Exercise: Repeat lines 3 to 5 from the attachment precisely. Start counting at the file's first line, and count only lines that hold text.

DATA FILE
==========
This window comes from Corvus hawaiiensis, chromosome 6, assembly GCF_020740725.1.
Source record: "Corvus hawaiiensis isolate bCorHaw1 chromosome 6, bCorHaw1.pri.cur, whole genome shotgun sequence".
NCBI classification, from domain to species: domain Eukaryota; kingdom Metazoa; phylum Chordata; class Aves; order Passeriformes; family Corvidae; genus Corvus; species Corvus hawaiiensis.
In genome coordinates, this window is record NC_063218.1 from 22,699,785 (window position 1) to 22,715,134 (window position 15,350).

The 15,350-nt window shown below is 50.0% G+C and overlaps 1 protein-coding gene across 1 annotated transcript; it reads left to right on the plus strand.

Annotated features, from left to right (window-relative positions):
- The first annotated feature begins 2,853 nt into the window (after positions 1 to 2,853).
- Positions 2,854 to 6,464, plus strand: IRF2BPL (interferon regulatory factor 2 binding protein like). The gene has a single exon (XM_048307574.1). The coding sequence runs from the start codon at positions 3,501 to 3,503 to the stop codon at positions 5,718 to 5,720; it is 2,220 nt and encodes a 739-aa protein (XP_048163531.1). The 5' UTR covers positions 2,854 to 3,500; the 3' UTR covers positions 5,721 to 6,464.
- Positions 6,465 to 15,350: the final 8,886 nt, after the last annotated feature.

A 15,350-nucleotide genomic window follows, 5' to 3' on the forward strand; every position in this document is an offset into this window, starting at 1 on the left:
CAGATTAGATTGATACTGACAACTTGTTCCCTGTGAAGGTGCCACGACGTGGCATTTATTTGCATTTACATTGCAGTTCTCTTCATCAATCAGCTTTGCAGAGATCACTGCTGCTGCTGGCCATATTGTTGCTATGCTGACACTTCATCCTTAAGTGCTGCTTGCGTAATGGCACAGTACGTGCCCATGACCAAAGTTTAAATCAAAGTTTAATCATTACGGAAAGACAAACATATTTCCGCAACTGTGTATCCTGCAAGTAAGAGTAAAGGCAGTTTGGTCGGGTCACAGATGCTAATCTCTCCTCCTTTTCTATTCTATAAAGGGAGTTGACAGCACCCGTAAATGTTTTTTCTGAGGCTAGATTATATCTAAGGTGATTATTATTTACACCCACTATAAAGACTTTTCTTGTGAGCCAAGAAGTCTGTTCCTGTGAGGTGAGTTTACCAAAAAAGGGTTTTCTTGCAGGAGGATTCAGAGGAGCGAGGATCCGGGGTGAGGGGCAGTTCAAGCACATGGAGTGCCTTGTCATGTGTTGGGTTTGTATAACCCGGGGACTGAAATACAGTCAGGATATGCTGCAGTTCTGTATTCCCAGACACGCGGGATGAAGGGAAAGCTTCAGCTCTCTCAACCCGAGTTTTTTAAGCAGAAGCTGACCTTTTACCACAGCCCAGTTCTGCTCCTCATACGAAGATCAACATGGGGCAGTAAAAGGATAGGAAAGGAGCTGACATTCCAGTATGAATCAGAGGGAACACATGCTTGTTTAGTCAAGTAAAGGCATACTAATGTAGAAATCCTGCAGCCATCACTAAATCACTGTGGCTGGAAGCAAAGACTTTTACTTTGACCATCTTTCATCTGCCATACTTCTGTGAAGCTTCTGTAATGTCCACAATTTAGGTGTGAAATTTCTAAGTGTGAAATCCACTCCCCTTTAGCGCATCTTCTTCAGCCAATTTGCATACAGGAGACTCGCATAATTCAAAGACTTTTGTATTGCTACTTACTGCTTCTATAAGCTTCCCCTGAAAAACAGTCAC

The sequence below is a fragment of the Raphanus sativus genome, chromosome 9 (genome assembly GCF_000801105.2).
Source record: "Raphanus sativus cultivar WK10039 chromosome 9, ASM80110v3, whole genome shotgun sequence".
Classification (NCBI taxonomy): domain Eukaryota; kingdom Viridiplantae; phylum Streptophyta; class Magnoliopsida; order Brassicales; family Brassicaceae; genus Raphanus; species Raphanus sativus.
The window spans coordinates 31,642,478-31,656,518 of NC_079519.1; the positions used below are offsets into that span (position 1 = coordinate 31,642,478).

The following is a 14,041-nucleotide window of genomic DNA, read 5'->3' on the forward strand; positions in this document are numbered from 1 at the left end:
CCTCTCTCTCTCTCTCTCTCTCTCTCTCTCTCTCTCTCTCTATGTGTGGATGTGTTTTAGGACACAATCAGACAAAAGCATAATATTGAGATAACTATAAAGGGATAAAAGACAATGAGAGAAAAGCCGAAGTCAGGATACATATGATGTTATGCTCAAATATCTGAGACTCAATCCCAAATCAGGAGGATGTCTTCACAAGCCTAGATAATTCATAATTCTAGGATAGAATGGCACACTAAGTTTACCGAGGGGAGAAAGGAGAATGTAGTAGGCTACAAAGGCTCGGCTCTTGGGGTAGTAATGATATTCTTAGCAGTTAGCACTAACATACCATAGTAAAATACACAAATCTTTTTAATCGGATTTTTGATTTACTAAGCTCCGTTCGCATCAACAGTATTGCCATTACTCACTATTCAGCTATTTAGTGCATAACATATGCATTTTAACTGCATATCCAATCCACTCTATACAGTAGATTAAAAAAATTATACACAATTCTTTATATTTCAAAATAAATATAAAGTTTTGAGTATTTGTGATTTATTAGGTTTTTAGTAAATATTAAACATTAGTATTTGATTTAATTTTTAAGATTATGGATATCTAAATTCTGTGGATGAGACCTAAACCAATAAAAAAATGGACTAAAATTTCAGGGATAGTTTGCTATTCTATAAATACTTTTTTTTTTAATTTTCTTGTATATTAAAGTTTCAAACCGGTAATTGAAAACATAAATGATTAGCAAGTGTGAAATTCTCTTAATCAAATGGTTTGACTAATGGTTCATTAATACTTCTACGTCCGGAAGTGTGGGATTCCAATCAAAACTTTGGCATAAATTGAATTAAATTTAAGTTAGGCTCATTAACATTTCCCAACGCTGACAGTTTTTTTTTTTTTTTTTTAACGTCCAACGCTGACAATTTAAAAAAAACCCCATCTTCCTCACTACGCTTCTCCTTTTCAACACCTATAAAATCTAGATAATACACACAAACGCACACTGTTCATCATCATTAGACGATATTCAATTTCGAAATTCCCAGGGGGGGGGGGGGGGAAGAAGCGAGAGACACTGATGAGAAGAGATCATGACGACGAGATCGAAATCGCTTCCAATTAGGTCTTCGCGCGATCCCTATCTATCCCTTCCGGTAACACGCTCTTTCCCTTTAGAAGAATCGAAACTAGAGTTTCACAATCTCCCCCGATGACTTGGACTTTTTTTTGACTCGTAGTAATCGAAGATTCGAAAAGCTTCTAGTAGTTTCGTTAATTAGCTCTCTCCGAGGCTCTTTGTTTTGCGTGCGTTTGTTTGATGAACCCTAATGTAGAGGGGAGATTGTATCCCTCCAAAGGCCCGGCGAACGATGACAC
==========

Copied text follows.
NCBI classification, from domain to species: domain Eukaryota; kingdom Metazoa; phylum Chordata; class Aves; order Passeriformes; family Corvidae; genus Corvus; species Corvus hawaiiensis.
In genome coordinates, this window is record NC_063218.1 from 22,699,785 (window position 1) to 22,715,134 (window position 15,350).

The 15,350-nt window shown below is 50.0% G+C and overlaps 1 protein-coding gene across 1 annotated transcript; it reads left to right on the plus strand.